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How do you shuffle cards?



Given a regular deck of cards (diamonds, clubs, hearts, spades, with ace,2,3,4,5,6,7,8,9,10,Jack,Queen,King in each) minus the jokers, is there a way of stacking the deck in such a way that no card is on top of or below any card of the same value or the same suit? If so, how many ways are there?

Sorry for bad wording, but ask questions!

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HA DK SQ CJ H10 D9 S8 C7 H6 D5 S4 C3 H2 DA SK CQ HJ D10 S9 C8 H7 D6 S5 C4 H3 D2 SA CK HQ DJ S10 C9 H8 D7 S6 C5 H4 D3 S2 CA HK DQ SJ C10 H9 D8 S7 C6 H5 D4 S3 C2

first letter is suite, second symbol is card value.

I think you can rotate the suite giving at least four with the current symbol orientation. Of course I can put the first card the HA at the end and due the same rotation to get a new orientation. so i am thinking there are 4*52 or 208 orientations?

to be clear, i simply counted down from A to 2 and rotated the suits {H, D, S, C}

Edited by BMAD
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There are many, many more ways though.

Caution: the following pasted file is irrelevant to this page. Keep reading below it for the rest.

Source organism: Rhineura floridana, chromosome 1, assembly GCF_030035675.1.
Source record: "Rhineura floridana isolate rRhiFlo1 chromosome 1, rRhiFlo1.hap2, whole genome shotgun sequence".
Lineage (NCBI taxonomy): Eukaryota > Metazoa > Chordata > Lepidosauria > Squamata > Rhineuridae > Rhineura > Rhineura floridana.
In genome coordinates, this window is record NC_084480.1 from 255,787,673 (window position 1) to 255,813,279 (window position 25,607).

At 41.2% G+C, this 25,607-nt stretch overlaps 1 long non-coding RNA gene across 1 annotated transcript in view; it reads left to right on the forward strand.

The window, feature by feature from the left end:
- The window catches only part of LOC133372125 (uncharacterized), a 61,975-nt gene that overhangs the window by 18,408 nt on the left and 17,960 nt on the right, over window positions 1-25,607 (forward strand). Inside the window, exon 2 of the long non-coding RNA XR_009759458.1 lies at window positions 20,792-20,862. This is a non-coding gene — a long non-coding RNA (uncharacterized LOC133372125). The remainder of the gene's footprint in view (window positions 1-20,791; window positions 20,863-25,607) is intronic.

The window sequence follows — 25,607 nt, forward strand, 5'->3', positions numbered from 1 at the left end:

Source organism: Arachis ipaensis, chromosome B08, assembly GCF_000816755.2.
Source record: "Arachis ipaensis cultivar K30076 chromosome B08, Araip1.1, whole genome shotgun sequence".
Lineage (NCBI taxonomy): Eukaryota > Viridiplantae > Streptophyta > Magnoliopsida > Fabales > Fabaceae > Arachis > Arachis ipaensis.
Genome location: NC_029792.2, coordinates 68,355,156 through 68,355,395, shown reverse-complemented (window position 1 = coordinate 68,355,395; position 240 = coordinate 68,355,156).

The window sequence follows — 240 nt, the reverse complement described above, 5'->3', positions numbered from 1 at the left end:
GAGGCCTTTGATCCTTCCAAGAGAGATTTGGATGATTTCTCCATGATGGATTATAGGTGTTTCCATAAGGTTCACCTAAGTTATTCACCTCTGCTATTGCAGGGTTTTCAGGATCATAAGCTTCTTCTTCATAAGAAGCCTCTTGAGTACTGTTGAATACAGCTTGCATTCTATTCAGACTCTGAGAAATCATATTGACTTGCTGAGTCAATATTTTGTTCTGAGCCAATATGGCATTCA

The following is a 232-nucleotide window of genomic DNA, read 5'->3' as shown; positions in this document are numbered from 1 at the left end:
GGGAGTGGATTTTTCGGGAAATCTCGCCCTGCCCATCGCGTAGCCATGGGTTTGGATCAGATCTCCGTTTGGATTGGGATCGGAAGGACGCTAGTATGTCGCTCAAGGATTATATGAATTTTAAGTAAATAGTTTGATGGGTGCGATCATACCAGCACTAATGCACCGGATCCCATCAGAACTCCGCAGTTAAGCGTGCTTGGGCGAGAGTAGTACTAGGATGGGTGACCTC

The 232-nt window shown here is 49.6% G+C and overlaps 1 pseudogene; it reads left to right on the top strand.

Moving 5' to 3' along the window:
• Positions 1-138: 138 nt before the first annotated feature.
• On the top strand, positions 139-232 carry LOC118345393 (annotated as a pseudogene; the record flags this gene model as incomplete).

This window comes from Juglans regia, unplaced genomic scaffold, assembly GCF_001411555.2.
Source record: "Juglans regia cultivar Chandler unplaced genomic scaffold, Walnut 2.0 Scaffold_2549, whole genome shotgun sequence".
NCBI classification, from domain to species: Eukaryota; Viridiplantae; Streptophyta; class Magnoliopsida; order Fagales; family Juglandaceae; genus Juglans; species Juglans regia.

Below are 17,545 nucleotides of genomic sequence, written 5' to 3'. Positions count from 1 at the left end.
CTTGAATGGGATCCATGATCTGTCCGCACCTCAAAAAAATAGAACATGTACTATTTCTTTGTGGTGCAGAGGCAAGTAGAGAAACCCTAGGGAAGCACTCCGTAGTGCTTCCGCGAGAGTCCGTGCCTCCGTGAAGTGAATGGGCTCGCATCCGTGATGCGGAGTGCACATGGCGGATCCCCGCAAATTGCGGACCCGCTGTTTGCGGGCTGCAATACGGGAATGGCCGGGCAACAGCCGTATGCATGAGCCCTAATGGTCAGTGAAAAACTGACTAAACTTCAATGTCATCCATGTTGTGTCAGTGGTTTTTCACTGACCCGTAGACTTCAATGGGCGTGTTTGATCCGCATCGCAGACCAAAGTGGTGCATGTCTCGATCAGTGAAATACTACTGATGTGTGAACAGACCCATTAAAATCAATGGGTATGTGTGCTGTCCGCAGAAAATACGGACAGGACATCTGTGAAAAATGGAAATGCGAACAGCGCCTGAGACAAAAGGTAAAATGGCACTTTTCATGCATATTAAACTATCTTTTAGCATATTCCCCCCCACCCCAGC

If we stick with a "length 4"-cycle suit sequence (for example HSDC...), there are 4! = 24 ways to make such a cycle. If we stick with a "length 13"-cycle rank sequence (for example (AQ58923T47JK6...), there are 13! = 6,227,020,800 ways to make such a cycle. Any suit cycle of length 4 combined with any rank cycle of length 13 will work just like BMAD's example sequence did. This is true because all such sequences are algebraically isomorphic (they are the same except for choice of symbols). So we get 4!*13! = 149,448,499,200 ways to stack the deck in this fashion. But we aren't done yet.

Suppose we still stick with the ranks cycling with length 13, but explore other ways to arrange the suits. We already know that no two cards of the same rank touch each other. As long as no two cards of the same suit touch, and no two cards of the same suit are a multiple of 13 apart from each other, we will be fine. Since all cards of the same rank are multiples of 13 apart from each other, if two cards of the same suit were also a multiple of 13 apart from each other, we would have two identical cards in the deck. One way that works is to split the suits into two "length 2"-cycles and add them together at the end, for example HDHDHDHDHDHDHDHDHDHDHDHDHDSCSCSCSCSCSCSCSCSCSCSCSCSC. There are 4! ways to do this as well, so after multiplying with the 13! ways to cycle the suits, we get another 149,448,499,200 possible stackings of the deck.

Now I have found almost 300 billion solutions. I think there are still more of them, but I'm not completely sure. I can't think of any more easily verifiable solutions right now, and I don't know (or at least I can't remember) enough algebra to solve it completely.

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